A wave of euphoria has swept Arab states in the wake of the departure of President Hosni Mubarak of Egypt, with jubilant crowds taking to the streets from Gaza to Beirut.
While the turmoil has alarmed leaders from North Africa to the Gulf, it has captivated many ordinary Arabs who never imagined they might hold their destiny in their own hands.
Across the Middle East and north Africa, loudspeakers on mosques called on citizens to rejoice.
Beirutis popped champagne in the streets, kissing Egyptian flags to the sound of celebratory gunfire.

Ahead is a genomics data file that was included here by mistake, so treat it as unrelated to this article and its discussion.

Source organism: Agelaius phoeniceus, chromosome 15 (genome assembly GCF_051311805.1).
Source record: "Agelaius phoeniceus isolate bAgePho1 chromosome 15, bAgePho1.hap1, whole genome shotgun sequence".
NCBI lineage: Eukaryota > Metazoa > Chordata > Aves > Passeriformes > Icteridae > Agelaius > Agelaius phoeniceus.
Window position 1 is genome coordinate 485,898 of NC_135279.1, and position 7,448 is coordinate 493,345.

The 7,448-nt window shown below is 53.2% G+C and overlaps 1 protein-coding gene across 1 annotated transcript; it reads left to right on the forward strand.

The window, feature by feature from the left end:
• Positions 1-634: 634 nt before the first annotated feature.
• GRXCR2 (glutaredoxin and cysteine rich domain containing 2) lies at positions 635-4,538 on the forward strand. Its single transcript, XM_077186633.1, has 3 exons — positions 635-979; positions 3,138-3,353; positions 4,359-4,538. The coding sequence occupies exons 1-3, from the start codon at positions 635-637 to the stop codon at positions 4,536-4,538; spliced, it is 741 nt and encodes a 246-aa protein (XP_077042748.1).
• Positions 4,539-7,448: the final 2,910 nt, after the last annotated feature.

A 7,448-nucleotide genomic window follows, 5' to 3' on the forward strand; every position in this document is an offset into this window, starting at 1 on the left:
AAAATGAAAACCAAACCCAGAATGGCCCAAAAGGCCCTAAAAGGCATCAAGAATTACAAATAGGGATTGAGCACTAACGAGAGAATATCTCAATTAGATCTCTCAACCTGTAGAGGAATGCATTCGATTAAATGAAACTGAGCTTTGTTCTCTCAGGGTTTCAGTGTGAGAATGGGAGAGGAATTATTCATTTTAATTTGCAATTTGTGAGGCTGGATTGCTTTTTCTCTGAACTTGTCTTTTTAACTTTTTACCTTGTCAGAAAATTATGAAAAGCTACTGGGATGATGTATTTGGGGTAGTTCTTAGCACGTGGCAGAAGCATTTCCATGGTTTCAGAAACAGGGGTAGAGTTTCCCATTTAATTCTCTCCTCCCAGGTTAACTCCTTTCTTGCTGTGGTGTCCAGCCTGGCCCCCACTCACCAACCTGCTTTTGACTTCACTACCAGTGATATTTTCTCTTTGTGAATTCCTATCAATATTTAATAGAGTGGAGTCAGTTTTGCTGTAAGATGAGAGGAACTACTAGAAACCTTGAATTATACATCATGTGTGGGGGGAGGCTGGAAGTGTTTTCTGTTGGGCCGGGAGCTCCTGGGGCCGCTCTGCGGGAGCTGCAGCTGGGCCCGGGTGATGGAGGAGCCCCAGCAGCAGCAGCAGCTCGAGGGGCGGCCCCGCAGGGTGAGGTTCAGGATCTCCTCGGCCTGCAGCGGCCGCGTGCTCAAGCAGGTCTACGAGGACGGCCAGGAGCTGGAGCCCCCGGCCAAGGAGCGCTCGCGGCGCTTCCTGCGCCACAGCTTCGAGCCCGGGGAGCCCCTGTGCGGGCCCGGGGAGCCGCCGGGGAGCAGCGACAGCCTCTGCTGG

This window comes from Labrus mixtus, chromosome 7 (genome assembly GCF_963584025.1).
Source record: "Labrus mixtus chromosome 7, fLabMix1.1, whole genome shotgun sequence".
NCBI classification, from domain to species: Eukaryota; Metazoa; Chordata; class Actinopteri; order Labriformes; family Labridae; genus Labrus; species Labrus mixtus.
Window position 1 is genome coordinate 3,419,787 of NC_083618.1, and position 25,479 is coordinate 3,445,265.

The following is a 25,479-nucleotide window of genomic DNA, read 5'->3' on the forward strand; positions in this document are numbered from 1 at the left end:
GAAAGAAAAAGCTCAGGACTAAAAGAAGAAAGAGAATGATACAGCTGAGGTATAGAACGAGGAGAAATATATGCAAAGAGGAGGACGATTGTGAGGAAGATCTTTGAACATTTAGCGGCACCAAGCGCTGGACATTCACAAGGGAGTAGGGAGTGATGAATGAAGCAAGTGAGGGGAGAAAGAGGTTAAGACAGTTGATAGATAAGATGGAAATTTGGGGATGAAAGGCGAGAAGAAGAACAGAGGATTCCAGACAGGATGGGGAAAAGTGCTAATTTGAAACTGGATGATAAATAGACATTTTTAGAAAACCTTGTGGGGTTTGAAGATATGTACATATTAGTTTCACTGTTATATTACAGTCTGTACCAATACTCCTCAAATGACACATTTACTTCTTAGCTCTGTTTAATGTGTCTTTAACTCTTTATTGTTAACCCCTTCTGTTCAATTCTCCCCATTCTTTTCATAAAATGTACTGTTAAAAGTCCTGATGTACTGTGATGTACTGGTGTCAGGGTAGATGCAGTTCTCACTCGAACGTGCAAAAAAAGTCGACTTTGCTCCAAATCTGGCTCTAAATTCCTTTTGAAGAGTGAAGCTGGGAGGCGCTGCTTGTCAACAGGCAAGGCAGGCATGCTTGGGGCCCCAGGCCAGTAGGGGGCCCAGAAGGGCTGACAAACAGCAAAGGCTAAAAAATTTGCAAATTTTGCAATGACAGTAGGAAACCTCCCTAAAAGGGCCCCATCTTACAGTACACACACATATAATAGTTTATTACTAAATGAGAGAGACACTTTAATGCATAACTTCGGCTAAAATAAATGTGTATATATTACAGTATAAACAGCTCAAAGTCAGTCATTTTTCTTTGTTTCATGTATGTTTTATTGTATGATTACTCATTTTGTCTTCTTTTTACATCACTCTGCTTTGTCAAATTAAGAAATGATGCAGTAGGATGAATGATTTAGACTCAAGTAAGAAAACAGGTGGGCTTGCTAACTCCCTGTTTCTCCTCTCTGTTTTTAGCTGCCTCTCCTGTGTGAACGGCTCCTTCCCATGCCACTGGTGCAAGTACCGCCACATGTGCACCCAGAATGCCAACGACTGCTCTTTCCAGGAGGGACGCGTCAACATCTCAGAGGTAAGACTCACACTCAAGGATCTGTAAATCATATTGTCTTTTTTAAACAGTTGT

Palestinians turned out en masse up and down the Gaza Strip, joyfully shooting in the air and honking their car horns.
In Tunisia, a carnival atmosphere took hold as throngs crowded the streets; and in Jordan, already the scene of budding protests, more than 3000 people gathered outside the Egyptian embassy, exchanging sweets and flowers and shooting fireworks into the night sky.
Arab League secretary-general Amr Moussa, a former Egyptian foreign minister, said the events in Egypt presented an opportunity to build a national consensus.
Iran described the recent events as a "great victory", and Lebanon's Hizbollah movement congratulated Egyptians on their "historic victory".